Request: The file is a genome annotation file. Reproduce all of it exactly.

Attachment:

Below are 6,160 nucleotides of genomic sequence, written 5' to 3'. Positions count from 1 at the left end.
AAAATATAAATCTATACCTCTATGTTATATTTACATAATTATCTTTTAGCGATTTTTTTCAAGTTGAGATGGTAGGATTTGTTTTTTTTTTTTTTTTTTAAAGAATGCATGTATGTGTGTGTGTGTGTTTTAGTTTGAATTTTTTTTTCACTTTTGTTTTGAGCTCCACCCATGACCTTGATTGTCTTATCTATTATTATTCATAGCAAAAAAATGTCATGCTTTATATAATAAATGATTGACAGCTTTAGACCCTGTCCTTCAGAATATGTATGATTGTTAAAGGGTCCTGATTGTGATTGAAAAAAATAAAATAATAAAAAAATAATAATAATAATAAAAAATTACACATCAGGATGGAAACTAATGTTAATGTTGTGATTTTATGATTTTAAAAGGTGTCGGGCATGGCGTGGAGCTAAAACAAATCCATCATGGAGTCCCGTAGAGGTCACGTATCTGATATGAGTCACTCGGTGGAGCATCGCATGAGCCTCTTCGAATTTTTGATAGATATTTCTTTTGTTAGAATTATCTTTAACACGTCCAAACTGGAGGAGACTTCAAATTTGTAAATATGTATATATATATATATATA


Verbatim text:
Below are 6,160 nucleotides of genomic sequence, written 5' to 3'. Positions count from 1 at the left end.
AAAATATAAATCTATACCTCTATGTTATATTTACATAATTATCTTTTAGCGATTTTTTTCAAGTTGAGATGGTAGGATTTGTTTTTTTTTTTTTTTTTTAAAGAATGCATGTATGTGTGTGTGTGTGTTTTAGTTTGAATTTTTTTTTCACTTTTGTTTTGAGCTCCACCCATGACCTTGATTGTCTTATCTATTATTATTCATAGCAAAAAAATGTCATGCTTTATATAATAAATGATTGACAGCTTTAGACCCTGTCCTTCAGAATATGTATGATTGTTAAAGGGTCCTGATTGTGATTGAAAAAAATAAAATAATAAAAAAATAATAATAATAATAAAAAATTACACATCAGGATGGAAACTAATGTTAATGTTGTGATTTTATGATTTTAAAAGGTGTCGGGCATGGCGTGGAGCTAAAACAAATCCATCATGGAGTCCCGTAGAGGTCACGTATCTGATATGAGTCACTCGGTGGAGCATCGCATGAGCCTCTTCGAATTTTTGATAGATATTTCTTTTGTTAGAATTATCTTTAACACGTCCAAACTGGAGGAGACTTCAAATTTGTAAATATGTATATATATATATATATA